Operation Triangulation is a highly advanced spyware campaign that has been targeting iPhone users since at least 2019. It exploits an undocumented TrueType font instruction in Apple iOS devices, allowing attackers to remotely execute code without any user interaction.


The campaign incorporates a series of zero-click exploits sent via iMessage, which trigger a remote code execution vulnerability [2] [5] [8]. The attack chain includes techniques such as return/jump oriented programming [3], JavaScript obfuscation [3], and manipulation of JavaScriptCore and kernel memory [3].

Security researchers at Kaspersky discovered the Operation Triangulation campaign in June 2023 and spent over a year reverse-engineering it. They found that the campaign utilizes four zero-day vulnerabilities [4], including CVE-2023-41990 [7], CVE-2023-32434 [3] [7], CVE-2023-32435 [3] [7], and CVE-2023-38606 [3] [4] [7]. Of these [6] [7], CVE-2023-38606 is particularly noteworthy as it allows attackers to bypass hardware-based security protections [7]. This vulnerability specifically targets Apple A12-A16 Bionic SoCs and exploits unknown MMIO registers. The source of this exploit remains unknown [7].

By exploiting these vulnerabilities, the attackers gain complete control over the iOS device’s memory [3], enabling them to access sensitive data and carry out actions such as sending recordings [3], pictures [3], and location information to their servers [3]. The campaign has targeted iOS devices up to version 16.2.

In response to these security issues, Apple has updated the device’s internal map to control access to specific memory areas and has released patches for some of the exploited vulnerabilities. However, the Operation Triangulation campaign highlights the ongoing need for vigilance in addressing zero-day exploits and the importance of addressing hardware vulnerabilities in addition to software vulnerabilities.


While it is impossible to completely protect against zero-day attacks [3], iPhone users can take steps to mitigate the damage [3]. This includes regularly updating their iOS, exercising caution with messages from unknown sources [3], using strong passwords and enabling two-factor authentication [3], and regularly backing up their data [3]. Apple has also introduced a security feature called “Lockdown Mode” for high-profile individuals targeted by sophisticated cyberattacks [3]. There is no evidence to support claims that Apple provided a backdoor to the NSA [4].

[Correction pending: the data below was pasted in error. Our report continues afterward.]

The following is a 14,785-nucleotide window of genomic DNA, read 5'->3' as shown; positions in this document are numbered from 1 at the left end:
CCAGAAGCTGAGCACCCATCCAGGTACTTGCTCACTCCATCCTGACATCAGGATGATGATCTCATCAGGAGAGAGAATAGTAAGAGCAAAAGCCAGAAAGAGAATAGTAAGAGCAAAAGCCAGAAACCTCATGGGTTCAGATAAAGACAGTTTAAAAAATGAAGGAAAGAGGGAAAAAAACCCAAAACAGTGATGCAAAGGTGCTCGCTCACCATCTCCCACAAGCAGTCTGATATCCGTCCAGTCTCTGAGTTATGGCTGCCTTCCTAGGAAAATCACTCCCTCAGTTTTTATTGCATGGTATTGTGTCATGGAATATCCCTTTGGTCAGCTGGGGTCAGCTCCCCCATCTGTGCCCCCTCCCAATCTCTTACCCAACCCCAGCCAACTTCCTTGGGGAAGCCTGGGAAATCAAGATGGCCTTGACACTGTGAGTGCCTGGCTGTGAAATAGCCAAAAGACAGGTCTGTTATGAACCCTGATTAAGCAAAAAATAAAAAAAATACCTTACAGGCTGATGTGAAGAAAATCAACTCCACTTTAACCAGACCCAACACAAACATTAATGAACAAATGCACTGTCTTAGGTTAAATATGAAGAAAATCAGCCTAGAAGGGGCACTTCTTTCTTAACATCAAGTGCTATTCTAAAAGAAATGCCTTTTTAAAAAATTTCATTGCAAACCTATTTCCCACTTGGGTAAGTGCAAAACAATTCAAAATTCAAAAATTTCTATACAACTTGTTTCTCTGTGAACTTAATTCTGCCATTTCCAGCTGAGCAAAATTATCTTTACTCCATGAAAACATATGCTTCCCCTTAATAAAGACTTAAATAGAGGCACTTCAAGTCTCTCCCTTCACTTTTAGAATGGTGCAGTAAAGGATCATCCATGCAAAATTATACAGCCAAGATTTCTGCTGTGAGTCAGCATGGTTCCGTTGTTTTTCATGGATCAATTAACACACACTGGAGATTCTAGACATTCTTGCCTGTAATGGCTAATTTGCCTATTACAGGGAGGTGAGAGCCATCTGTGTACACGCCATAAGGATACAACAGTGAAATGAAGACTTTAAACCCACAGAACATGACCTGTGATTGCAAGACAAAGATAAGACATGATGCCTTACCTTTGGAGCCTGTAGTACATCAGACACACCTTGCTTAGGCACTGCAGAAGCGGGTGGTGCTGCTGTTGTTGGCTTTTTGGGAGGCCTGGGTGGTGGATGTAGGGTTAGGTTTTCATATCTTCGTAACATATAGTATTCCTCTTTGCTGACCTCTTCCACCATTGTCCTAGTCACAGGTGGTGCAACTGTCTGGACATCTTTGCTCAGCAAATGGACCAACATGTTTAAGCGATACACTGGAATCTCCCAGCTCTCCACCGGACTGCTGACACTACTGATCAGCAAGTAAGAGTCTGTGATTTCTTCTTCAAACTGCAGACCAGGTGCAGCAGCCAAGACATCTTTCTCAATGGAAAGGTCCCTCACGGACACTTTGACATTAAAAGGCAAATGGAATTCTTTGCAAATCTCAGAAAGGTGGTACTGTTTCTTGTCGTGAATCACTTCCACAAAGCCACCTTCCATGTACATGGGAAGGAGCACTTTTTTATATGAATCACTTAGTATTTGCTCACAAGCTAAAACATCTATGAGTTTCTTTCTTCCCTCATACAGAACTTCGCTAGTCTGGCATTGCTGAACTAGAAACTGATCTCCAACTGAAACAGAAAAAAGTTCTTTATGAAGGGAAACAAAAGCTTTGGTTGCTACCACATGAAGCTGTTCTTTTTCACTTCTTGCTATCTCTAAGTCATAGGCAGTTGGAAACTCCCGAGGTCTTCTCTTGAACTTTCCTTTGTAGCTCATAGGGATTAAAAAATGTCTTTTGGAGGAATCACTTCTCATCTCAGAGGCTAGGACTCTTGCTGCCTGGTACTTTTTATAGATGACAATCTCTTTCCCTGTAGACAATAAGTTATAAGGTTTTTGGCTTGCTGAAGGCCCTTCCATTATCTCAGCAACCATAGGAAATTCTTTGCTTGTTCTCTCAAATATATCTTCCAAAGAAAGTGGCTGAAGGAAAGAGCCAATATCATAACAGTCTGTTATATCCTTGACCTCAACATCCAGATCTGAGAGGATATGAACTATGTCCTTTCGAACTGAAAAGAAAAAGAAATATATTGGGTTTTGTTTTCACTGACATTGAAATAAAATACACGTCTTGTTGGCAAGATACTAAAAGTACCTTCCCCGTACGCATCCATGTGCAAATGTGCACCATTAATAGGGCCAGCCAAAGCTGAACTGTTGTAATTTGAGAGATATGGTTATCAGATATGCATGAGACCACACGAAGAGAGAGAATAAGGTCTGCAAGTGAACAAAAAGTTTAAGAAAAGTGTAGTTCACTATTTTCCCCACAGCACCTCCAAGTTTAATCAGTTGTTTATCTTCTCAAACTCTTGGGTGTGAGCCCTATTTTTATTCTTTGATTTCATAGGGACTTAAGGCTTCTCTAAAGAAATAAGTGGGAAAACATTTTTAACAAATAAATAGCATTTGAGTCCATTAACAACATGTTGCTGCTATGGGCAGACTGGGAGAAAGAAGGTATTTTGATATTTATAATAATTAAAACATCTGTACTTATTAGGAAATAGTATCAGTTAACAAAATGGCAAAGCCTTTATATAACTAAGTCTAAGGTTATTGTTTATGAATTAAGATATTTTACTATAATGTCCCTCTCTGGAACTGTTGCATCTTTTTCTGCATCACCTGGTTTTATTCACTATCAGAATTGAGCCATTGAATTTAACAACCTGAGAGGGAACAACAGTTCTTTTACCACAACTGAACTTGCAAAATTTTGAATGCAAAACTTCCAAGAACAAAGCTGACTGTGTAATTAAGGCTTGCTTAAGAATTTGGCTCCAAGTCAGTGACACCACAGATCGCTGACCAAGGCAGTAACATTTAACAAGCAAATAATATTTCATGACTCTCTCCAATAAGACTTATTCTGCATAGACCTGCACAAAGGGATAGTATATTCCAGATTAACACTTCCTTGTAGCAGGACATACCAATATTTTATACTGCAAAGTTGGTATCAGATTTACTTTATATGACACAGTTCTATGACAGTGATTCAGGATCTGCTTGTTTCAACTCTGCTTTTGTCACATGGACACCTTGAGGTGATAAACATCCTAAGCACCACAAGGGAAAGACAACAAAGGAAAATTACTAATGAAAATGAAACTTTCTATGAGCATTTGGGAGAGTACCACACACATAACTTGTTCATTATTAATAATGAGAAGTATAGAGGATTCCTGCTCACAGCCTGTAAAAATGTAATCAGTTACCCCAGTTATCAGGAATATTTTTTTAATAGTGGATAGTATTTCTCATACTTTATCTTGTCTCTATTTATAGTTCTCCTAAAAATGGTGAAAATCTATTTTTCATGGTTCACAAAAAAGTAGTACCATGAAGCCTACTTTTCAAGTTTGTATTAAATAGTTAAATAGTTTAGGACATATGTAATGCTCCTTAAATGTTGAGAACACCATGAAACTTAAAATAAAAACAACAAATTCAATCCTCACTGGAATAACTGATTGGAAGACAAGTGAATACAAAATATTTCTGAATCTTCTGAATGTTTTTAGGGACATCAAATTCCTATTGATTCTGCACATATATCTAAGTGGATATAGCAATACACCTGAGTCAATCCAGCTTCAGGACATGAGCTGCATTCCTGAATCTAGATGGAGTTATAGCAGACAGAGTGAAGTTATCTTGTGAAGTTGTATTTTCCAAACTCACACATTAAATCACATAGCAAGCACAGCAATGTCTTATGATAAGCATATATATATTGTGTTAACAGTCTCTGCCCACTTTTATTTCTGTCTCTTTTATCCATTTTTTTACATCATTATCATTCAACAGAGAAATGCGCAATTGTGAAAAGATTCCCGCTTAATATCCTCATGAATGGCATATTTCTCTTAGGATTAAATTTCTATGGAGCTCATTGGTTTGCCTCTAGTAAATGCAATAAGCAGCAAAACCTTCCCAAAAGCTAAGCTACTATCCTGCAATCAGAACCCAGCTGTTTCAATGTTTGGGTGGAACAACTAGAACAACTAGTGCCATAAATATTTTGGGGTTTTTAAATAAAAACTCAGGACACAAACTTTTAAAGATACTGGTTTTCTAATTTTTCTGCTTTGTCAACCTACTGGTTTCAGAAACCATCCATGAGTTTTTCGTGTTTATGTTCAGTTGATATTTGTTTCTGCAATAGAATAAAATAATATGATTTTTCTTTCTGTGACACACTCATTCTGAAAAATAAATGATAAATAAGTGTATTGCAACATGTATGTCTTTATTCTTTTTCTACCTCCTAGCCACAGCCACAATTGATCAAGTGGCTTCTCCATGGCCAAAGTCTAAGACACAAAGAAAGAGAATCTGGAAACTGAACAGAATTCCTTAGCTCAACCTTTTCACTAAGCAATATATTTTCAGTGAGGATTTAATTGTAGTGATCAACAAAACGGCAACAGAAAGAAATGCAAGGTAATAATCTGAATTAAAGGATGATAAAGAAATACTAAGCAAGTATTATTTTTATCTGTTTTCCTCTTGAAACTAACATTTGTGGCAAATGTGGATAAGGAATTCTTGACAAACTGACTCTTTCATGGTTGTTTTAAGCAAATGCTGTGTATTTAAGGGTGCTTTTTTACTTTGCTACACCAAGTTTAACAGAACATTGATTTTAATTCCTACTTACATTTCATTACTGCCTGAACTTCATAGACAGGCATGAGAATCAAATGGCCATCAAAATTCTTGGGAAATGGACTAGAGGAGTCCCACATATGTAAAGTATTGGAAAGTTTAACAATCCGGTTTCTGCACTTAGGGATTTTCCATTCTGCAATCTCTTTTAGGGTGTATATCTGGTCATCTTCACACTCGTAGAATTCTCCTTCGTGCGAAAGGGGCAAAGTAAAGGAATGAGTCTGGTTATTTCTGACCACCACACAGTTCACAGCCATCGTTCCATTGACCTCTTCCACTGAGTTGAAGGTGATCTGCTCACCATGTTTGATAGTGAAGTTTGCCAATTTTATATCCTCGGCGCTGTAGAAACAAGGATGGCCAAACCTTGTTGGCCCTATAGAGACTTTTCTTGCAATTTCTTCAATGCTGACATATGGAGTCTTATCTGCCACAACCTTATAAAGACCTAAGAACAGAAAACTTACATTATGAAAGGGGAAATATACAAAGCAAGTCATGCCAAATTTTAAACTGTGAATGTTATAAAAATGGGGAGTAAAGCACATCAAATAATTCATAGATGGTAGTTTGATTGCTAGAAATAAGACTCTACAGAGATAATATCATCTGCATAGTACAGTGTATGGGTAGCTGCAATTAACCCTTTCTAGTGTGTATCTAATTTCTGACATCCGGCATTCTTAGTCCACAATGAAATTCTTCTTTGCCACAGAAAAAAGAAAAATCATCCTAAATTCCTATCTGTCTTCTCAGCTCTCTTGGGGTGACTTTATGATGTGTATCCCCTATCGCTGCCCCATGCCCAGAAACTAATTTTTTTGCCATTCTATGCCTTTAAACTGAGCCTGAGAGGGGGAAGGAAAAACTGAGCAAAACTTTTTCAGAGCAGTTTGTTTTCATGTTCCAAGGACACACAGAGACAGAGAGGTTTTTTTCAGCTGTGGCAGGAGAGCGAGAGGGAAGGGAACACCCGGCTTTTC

Researchers have disclosed new details about the “Operation Triangulation” campaign [9], which involved zero-click attacks on iPhones [9]. The attacks exploited a flaw in an undocumented Apple hardware security feature [9], allowing attackers to manipulate secure memory and gain control of iPhones and potentially other Apple devices [9]. The vulnerabilities used in the exploit chain have since been patched by Apple [9]. The attacks began with a malicious iMessage attachment that exploited a remote code execution vulnerability [8] [9]. The spyware installed through the exploit allowed attackers to carry out espionage activities and transmit the phone’s contents to their servers [9]. The malware was designed to work on various Apple devices [9], including MacOS devices [9], iPads [9], Apple TVs [1] [6] [7] [9], and Apple Watches [9]. The researchers described the attack chain as the most sophisticated they have ever seen and highlighted the flaws in relying on “security through obscurity” in hardware security [9].


[1] https://www.iphoneincanada.ca/2023/12/27/researchers-zero-day-imessage-exploits-iphones/
[2] https://securityaffairs.com/156557/intelligence/operation-triangulation-undocumented-hardware-feature.html
[3] https://appleinsider.com/articles/23/12/28/operation-triangulation-exposes-advanced-imessage-attack-on-security-firm
[4] https://vulnera.com/newswire/undocumented-hardware-feature-exploited-in-iphone-triangulation-attack/
[5] https://siliconangle.com/2023/12/27/operation-triangulation-previously-unknown-feature-iphones-exploited-spyware/
[6] https://bgr.com/tech/the-most-sophisticated-iphone-attack-ever-used-a-hidden-hardware-feature-to-backdoor-the-phone-but-youre-safe/
[7] https://thehackernews.com/2023/12/most-sophisticated-iphone-hack-ever.html
[8] https://www.androidheadlines.com/2023/12/0-click-imessage-attack-vulnerabilities.html
[9] https://www.scmagazine.com/news/4-year-iphone-0-click-spyware-campaign-detailed